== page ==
Julika Lackner

Art Seen

Weapons of Mass Seduction at the DeYoung Museum, San Francisco

Art SeenJulika LacknerComment
Georgia O'Keefe, "East River from the 30th Story of the Shelton Hotel", 1928, Oil on Canvas

Georgia O'Keefe, "East River from the 30th Story of the Shelton Hotel", 1928, Oil on Canvas

Charles Demuth, "Buildings", 1930-31, Tempera and plumbago on composition boards

Charles Demuth, "Buildings", 1930-31, Tempera and plumbago on composition boards

Charles Demuth, Fromt he Garden of the Chåteau, 1921-25, Oil on Canvas

Charles Demuth, Fromt he Garden of the Chåteau, 1921-25, Oil on Canvas

From the DeYoung Museum: "

Today a single tweet can reach millions of people instantaneously, but prior to the internet age, the mechanics of shaping public opinion by spreading information and ideas was more regulated, hierarchical, and specialized. For instance, during the First World War, complex military operations were needed to drop propaganda leaflet bombs from airplanes, saturating the landscape with paper messages targeting enemy soldiers and civilians. Ephemeral printed materials, in addition to radio broadcasts and motion pictures, were the primary vehicles of propaganda during the first half of the twentieth century. Among the most powerful tools of psychological warfare, propaganda posters weaponized the art of graphic design.

As international hostilities erupted during the 1910s and again in the 1930s, the American government and its foreign counterparts sought effective channels of communication with the public. Centralized bureaus—like the Committee on Public Information in the United States, the Ministry of Information in Great Britain, and the Reich Ministry of Popular Enlightenment and Propaganda in Germany—looked to the worlds of art and advertising, recruiting painters, professional illustrators, and filmmakers to tell their stories.

This exhibition features a selection of World War I and II–era posters from the collection of the Achenbach Foundation for Graphic Arts, shown alongside films, ephemera, and textiles from the 1910s to the 1940s. The design and content of these works demonstrate consistent strategies for selling ideas and manipulating public opinion that persist to the present day.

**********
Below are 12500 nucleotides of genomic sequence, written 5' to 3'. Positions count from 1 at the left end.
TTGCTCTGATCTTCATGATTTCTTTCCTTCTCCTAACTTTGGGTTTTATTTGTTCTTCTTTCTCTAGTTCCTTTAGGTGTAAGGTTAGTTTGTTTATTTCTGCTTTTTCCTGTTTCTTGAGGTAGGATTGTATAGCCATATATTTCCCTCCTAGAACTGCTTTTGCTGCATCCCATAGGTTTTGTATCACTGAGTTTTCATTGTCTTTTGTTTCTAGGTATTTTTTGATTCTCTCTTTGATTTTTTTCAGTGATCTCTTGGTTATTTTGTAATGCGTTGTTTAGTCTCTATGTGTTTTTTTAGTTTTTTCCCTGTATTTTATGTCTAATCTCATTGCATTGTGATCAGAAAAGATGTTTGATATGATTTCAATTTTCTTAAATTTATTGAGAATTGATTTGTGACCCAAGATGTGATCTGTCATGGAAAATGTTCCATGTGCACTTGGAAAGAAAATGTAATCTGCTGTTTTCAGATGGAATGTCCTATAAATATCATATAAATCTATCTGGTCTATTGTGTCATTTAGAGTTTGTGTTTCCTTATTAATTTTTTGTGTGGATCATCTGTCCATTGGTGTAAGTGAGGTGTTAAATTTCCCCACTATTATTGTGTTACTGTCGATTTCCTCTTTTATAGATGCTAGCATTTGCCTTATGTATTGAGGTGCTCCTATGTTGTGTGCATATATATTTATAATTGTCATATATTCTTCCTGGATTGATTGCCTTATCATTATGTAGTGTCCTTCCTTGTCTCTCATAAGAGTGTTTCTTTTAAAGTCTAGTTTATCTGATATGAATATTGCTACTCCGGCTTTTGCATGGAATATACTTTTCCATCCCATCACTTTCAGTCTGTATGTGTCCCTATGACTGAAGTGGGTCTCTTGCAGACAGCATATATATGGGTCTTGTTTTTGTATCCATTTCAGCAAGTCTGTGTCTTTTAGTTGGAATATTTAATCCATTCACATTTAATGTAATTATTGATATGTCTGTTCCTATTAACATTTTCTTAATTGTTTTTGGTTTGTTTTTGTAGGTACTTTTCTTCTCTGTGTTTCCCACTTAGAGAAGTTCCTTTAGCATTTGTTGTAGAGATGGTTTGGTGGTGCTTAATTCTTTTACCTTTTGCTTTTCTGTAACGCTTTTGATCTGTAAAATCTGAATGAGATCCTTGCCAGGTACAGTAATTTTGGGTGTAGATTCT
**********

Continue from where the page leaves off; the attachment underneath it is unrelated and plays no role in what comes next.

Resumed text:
https://deyoung.famsf.org/exhibitions/weapons-of-mass-seduction

René Magritte at SFMOMA- The Fifth Season

Art SeenJulika LacknerComment
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From the SFMOMA: "René Magritte (1898–1967) was one of the most intriguing painters associated with Surrealism, but he did not fully find his voice until after breaking ties with the movement. This exhibition, the first to look exclusively at Magritte’s late career, examines his most important bodies of work from the 1940s through the 1960s, and shows how they marked a fundamental shift in painting from Modernism to our own time. Featuring more than 70 artworks in nine immersive, thematic galleries, René Magritte: The Fifth Season explores how Magritte balanced irony and conviction, philosophy and fantasy, to illuminate the gaps between what we see and what we know. Together, the works reveal Magritte as an artist acutely attuned to the paradoxes at work within reality, and an enduring champion of the role of mystery in life and art."

https://www.sfmoma.org/exhibition/rene-magritte/

Pattern Inspiration in Santa Fe

Art SeenJulika LacknerComment

Patterns seen in the South West .... of the South West and other places  

Museum of Native American Art, New Mexico

Native American Rug

Native American Rug

Museum of Folk Art, Santa Fe: 

Chinese Bedcover, 2015, Huangping County, Guizhou Provice, Cotton 

Chinese Bedcover, 2015, Huangping County, Guizhou Provice, Cotton 

Chinese Bedcover, Buyi, Guizhou Province, Cotton 

Chinese Bedcover, Buyi, Guizhou Province, Cotton 

Bedcover, Artist name unknown, ca 1930, Probably Zhuang, Nandan County, Guangxi Province

Bedcover, Artist name unknown, ca 1930, Probably Zhuang, Nandan County, Guangxi Province

Georgia O'Keefe Museum in Santa Fe

Art SeenJulika LacknerComment

Georgia O'Keefe Museum in Santa Fe. It was great to see the unusual ones, the more abstract cloud scapes were amazing. 

Georgia O'Keefe, Machu Picchu 1, 1957, Oil on Canvas

Georgia O'Keefe, Machu Picchu 1, 1957, Oil on Canvas

Georgia O'Keefe, Untitled (Mt. Fuji), 1960

Georgia O'Keefe, Untitled (Mt. Fuji), 1960

Georgia O'Keefe, Clouds 5/Yellow Horizon and Clouds, 1963/4

Georgia O'Keefe, Clouds 5/Yellow Horizon and Clouds, 1963/4

Georgia O'Keefe, Pelvis Series, REd with Yellow, 1945

Georgia O'Keefe, Pelvis Series, REd with Yellow, 1945

Georgia O'Keefe, Green Tree, 1953, Oil on Canvas

Georgia O'Keefe, Green Tree, 1953, Oil on Canvas

Georgia O'Keefe, Tree With Cut Limb, 1920, Oil on Canvas

Georgia O'Keefe, Tree With Cut Limb, 1920, Oil on Canvas

British Art from Whistler to World War II at the Santa Barbara Museum of Art

Art SeenJulika LacknerComment

There is an exhibition at the Santa Barbara Museum of Art up right now that works in tandem with the "London Calling" British Art Exhibition at the Getty Museum (on view until Nov 13, 2016). The Santa Barbara show focuses on British art from Whistler to WWII, which is exactly where the Getty show takes off. It's well worth the visit. 

Edward Wadsworth, "Riponello, a Village in Lemnos, 1917, Woodcut in three colors

Sir Stanley Spencer, "Oxfordshire Landscape" 1939, Oil on Panel

https://www.sbma.net/exhibitions/whistlerwwii